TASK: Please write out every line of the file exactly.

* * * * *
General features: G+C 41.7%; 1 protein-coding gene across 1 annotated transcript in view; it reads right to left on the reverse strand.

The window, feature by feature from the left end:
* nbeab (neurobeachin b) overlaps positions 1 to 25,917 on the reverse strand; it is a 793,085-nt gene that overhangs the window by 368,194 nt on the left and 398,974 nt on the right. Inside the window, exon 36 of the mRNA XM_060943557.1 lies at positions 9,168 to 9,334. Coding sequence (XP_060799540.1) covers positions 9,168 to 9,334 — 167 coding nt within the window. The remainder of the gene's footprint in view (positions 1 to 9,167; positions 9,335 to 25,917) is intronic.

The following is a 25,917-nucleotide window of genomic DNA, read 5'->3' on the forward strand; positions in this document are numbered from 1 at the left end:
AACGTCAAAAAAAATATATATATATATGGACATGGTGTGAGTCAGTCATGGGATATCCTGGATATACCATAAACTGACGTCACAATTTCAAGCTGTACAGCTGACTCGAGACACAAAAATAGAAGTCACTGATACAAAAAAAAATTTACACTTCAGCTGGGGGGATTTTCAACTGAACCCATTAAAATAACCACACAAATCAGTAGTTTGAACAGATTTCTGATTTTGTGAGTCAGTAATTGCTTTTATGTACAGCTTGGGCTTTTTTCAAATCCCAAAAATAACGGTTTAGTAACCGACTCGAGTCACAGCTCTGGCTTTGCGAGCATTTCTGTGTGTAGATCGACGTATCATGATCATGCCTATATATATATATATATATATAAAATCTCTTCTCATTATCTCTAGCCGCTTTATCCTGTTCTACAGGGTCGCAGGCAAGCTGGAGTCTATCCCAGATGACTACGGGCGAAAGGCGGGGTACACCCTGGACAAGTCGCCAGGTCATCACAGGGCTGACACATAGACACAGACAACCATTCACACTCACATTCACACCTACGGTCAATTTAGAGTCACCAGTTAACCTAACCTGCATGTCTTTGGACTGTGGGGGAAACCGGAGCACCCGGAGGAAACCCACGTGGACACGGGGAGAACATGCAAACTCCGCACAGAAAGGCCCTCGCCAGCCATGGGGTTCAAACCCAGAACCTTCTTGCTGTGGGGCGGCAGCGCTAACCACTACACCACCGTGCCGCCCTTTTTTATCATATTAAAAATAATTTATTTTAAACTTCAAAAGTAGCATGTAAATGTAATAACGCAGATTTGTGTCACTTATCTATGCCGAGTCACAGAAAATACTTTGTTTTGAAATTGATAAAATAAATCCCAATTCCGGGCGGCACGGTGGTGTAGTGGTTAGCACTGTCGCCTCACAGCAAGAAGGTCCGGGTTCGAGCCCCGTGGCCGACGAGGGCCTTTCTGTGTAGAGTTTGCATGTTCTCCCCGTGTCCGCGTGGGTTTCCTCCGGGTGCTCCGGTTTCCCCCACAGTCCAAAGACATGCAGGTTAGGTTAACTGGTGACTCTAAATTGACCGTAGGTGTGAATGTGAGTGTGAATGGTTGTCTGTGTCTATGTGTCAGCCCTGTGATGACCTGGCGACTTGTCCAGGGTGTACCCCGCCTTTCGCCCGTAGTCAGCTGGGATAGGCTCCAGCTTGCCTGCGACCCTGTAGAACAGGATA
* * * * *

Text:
General features: G+C 41.7%; 1 protein-coding gene across 1 annotated transcript in view; it reads right to left on the reverse strand.

The window, feature by feature from the left end:
* nbeab (neurobeachin b) overlaps positions 1 to 25,917 on the reverse strand; it is a 793,085-nt gene that overhangs the window by 368,194 nt on the left and 398,974 nt on the right. Inside the window, exon 36 of the mRNA XM_060943557.1 lies at positions 9,168 to 9,334. Coding sequence (XP_060799540.1) covers positions 9,168 to 9,334 — 167 coding nt within the window. The remainder of the gene's footprint in view (positions 1 to 9,167; positions 9,335 to 25,917) is intronic.

The following is a 25,917-nucleotide window of genomic DNA, read 5'->3' on the forward strand; positions in this document are numbered from 1 at the left end:
AACGTCAAAAAAAATATATATATATATGGACATGGTGTGAGTCAGTCATGGGATATCCTGGATATACCATAAACTGACGTCACAATTTCAAGCTGTACAGCTGACTCGAGACACAAAAATAGAAGTCACTGATACAAAAAAAAATTTACACTTCAGCTGGGGGGATTTTCAACTGAACCCATTAAAATAACCACACAAATCAGTAGTTTGAACAGATTTCTGATTTTGTGAGTCAGTAATTGCTTTTATGTACAGCTTGGGCTTTTTTCAAATCCCAAAAATAACGGTTTAGTAACCGACTCGAGTCACAGCTCTGGCTTTGCGAGCATTTCTGTGTGTAGATCGACGTATCATGATCATGCCTATATATATATATATATATATAAAATCTCTTCTCATTATCTCTAGCCGCTTTATCCTGTTCTACAGGGTCGCAGGCAAGCTGGAGTCTATCCCAGATGACTACGGGCGAAAGGCGGGGTACACCCTGGACAAGTCGCCAGGTCATCACAGGGCTGACACATAGACACAGACAACCATTCACACTCACATTCACACCTACGGTCAATTTAGAGTCACCAGTTAACCTAACCTGCATGTCTTTGGACTGTGGGGGAAACCGGAGCACCCGGAGGAAACCCACGTGGACACGGGGAGAACATGCAAACTCCGCACAGAAAGGCCCTCGCCAGCCATGGGGTTCAAACCCAGAACCTTCTTGCTGTGGGGCGGCAGCGCTAACCACTACACCACCGTGCCGCCCTTTTTTATCATATTAAAAATAATTTATTTTAAACTTCAAAAGTAGCATGTAAATGTAATAACGCAGATTTGTGTCACTTATCTATGCCGAGTCACAGAAAATACTTTGTTTTGAAATTGATAAAATAAATCCCAATTCCGGGCGGCACGGTGGTGTAGTGGTTAGCACTGTCGCCTCACAGCAAGAAGGTCCGGGTTCGAGCCCCGTGGCCGACGAGGGCCTTTCTGTGTAGAGTTTGCATGTTCTCCCCGTGTCCGCGTGGGTTTCCTCCGGGTGCTCCGGTTTCCCCCACAGTCCAAAGACATGCAGGTTAGGTTAACTGGTGACTCTAAATTGACCGTAGGTGTGAATGTGAGTGTGAATGGTTGTCTGTGTCTATGTGTCAGCCCTGTGATGACCTGGCGACTTGTCCAGGGTGTACCCCGCCTTTCGCCCGTAGTCAGCTGGGATAGGCTCCAGCTTGCCTGCGACCCTGTAGAACAGGATA